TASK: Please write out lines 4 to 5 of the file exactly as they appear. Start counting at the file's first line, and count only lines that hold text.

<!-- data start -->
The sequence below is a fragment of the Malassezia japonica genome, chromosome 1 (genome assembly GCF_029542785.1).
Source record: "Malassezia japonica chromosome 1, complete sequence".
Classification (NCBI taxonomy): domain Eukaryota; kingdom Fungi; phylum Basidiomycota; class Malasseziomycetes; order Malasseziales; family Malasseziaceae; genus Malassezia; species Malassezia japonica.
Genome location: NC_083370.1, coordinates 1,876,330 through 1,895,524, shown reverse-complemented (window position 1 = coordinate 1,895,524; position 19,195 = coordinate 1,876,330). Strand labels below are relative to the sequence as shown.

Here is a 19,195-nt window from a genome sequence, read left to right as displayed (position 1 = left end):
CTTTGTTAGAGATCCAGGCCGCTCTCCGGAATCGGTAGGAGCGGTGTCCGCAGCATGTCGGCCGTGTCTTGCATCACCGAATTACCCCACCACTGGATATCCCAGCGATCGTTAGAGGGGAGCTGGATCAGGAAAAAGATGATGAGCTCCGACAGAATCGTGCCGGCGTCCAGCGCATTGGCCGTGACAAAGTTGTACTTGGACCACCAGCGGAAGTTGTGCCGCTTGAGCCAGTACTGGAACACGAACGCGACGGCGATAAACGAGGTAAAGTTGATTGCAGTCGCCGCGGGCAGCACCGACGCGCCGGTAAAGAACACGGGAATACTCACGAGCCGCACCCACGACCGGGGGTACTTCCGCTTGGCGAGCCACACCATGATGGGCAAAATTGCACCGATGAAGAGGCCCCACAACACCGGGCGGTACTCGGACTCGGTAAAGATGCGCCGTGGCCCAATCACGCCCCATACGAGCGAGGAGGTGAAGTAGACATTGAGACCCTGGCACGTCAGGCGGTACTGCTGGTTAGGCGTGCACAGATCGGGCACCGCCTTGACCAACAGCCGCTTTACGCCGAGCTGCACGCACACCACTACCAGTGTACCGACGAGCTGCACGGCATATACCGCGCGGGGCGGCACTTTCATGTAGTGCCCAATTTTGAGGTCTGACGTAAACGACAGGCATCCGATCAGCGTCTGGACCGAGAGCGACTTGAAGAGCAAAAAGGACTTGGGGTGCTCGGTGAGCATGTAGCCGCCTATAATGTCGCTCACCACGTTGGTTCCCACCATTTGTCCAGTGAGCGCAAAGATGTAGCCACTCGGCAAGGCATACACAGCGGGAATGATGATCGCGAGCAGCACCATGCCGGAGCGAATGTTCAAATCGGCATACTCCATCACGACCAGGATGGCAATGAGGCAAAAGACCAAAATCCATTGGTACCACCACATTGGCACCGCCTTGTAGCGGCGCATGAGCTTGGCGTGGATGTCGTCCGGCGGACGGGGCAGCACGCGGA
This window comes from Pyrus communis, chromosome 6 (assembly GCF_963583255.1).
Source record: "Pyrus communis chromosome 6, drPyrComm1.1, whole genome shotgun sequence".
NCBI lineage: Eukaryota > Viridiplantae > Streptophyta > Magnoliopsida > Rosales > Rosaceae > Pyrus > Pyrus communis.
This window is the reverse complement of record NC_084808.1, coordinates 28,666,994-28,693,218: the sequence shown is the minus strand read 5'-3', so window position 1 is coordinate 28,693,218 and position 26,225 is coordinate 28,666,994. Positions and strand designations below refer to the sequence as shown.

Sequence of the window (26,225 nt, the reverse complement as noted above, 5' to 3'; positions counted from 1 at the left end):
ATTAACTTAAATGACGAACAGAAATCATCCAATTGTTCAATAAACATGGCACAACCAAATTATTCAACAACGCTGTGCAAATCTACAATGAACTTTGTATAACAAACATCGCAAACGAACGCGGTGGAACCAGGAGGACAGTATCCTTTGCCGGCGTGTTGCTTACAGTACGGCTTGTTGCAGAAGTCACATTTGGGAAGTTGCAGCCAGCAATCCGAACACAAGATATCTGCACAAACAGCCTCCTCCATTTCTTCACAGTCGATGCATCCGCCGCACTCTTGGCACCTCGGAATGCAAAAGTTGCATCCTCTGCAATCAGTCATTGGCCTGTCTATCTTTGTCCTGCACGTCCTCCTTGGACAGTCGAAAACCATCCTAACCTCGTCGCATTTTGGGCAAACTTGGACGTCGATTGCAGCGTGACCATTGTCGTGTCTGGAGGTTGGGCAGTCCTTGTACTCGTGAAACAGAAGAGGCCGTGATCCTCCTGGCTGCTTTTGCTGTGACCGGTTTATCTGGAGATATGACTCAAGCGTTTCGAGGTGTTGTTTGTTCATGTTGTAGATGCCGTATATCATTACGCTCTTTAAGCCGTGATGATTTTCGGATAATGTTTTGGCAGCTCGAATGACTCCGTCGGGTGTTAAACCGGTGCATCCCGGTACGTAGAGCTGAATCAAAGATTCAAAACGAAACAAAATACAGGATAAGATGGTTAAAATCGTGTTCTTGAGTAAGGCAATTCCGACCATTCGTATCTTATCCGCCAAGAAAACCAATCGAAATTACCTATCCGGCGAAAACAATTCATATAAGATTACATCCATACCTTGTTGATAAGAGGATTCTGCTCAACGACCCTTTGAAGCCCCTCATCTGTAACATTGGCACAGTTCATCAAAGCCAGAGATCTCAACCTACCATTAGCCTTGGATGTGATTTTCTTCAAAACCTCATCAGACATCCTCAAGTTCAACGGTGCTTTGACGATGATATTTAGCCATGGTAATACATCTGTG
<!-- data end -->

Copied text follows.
Genome location: NC_083370.1, coordinates 1,876,330 through 1,895,524, shown reverse-complemented (window position 1 = coordinate 1,895,524; position 19,195 = coordinate 1,876,330). Strand labels below are relative to the sequence as shown.

Here is a 19,195-nt window from a genome sequence, read left to right as displayed (position 1 = left end):